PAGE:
What is a sitemap generator and how can it help me?
A sitemap generator turns a set of information into one of the sitemap types described above. The most common sitemap generators would do the job of:
A) Creating a visual sitemap at the start of a new web project (or redesign) by crawling a website or sitemap.xml file
B) Creating a sitemap.xml file for use on existing or new websites, by crawling a website.
Other than sitemap creation, some sitemap generators can also validate a sitemap.xml file to make sure it has all the right code in all the right places. The idea behind this is to ensure you don’t trip up the search engine bots, so that they can index all the pages in your sitemap!
A sitemap generator will save you a bunch of time by either creating the visual sitemap or sitemap.xml file far faster and with greater accuracy than you ever could manually.
How to generate a visual sitemap?
There’s a bunch of visual sitemap generators out there. Here at WriteMaps when you sign up to a free trial of the Premium plan you can input the URL to your website’s sitemap.xml file, and we turn that into a visual sitemap for you to continue working with.
Do I really need to add a sitemap.xml file to my site?
The short answer is: unless you already have one, heck yes.
Many website-builders, such as WordPress, Squarespace, and Wix, already auto-generate sitemap.xml files for you, so it’s worth trying to visit yourdomain.com/sitemap.xml or yourdomain.com/sitemap_index.xml to see if you already have a sitemap in place.
If not, you can make a sitemap.xml file manually by reading all about them at sitemaps.org. The manual path will probably be time consuming, have lower accuracy, and requires technical knowledge of HTML and XML languages, … or you can just use a free sitemap generator like xml-sitemaps.com to generate it.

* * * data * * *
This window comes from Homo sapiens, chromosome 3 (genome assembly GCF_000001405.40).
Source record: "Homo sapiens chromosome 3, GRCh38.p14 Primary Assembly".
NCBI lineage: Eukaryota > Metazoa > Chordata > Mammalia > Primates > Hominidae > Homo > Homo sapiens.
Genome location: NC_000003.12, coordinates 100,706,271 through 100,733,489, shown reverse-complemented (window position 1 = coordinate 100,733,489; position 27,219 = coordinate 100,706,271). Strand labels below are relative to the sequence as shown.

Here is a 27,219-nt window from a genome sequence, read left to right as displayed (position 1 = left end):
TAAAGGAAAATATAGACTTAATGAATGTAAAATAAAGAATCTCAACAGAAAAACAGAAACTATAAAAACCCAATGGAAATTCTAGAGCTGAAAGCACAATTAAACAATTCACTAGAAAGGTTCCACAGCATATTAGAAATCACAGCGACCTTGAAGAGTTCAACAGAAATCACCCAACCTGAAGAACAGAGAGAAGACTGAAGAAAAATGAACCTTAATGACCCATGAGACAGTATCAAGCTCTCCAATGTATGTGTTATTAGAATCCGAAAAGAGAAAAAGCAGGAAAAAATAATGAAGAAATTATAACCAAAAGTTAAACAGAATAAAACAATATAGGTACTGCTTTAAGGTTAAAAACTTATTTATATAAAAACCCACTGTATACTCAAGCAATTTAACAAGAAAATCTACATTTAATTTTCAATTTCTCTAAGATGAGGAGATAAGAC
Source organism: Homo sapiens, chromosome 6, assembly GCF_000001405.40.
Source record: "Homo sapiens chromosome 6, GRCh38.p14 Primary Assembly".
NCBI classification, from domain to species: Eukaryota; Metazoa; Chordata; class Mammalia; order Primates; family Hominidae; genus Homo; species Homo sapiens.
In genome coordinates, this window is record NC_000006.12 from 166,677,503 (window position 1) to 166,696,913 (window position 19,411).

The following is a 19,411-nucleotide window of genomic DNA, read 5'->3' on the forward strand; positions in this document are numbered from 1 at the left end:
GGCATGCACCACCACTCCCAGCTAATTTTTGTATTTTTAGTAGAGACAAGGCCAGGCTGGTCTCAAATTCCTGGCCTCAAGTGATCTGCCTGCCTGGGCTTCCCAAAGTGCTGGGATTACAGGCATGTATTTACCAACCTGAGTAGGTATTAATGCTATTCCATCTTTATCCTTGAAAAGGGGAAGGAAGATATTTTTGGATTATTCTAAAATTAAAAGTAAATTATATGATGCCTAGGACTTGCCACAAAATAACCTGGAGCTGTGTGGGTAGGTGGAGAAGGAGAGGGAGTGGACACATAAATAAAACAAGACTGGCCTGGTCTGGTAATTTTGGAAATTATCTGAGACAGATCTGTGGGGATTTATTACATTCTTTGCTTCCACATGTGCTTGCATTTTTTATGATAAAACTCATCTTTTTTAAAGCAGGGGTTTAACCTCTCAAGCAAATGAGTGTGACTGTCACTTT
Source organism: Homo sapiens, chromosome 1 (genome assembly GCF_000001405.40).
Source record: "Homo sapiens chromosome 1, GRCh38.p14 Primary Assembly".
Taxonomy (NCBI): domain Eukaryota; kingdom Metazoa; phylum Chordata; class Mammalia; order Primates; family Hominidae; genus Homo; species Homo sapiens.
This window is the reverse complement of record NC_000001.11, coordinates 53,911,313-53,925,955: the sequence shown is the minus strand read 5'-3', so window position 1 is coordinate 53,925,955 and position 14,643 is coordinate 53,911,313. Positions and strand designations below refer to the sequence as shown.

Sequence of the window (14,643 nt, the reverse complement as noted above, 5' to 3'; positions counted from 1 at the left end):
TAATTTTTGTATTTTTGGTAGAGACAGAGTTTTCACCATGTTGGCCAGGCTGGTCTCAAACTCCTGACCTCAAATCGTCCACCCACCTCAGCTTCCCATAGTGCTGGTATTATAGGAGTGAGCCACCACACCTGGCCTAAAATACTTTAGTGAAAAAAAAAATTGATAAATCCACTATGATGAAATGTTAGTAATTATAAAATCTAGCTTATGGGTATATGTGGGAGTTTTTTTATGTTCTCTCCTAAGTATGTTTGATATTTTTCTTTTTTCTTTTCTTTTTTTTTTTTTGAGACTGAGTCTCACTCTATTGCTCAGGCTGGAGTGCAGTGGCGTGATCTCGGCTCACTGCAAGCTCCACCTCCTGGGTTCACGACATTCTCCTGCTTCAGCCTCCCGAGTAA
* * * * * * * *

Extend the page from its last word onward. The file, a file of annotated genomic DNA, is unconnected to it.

If you’re on WordPress, one of the most popular plugins for creating XML sitemaps automatically is the Yoast SEO plugin. Have a search for that in the WordPress plugins marketplace.
Once you have a sitemap.xml file on your site, you will need to submit it to Google Search Console.
Having a TL;DR moment?
Let’s go over that again, real quick.
- There are three different kinds of sitemaps: visual sitemaps, XML sitemaps, and HTML sitemaps.
- If you don’t already have an XML sitemap, you can easily create one using an XML sitemap generator. It will help search engines to index the pages in your website so that you can start to rank in search results.
- User (HTML) sitemaps are generally only useful for larger websites with lots of pages and content. They make navigating around websites easier.
- A sitemap generator can save massive amounts of time and decrease the chance for human error when creating a sitemap.
Well, thanks for stopping by! I hope this article has helped to give a basic understanding of various sitemap types and how sitemap generators are used.
Thanks, Alex. Very good information
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[…] – in this case we are referring to a sitemap.xml file (not Visual sitemaps or HTML sitemaps). An XML sitemap is basically a list of all the URLs (pages) in your website and is normally found […]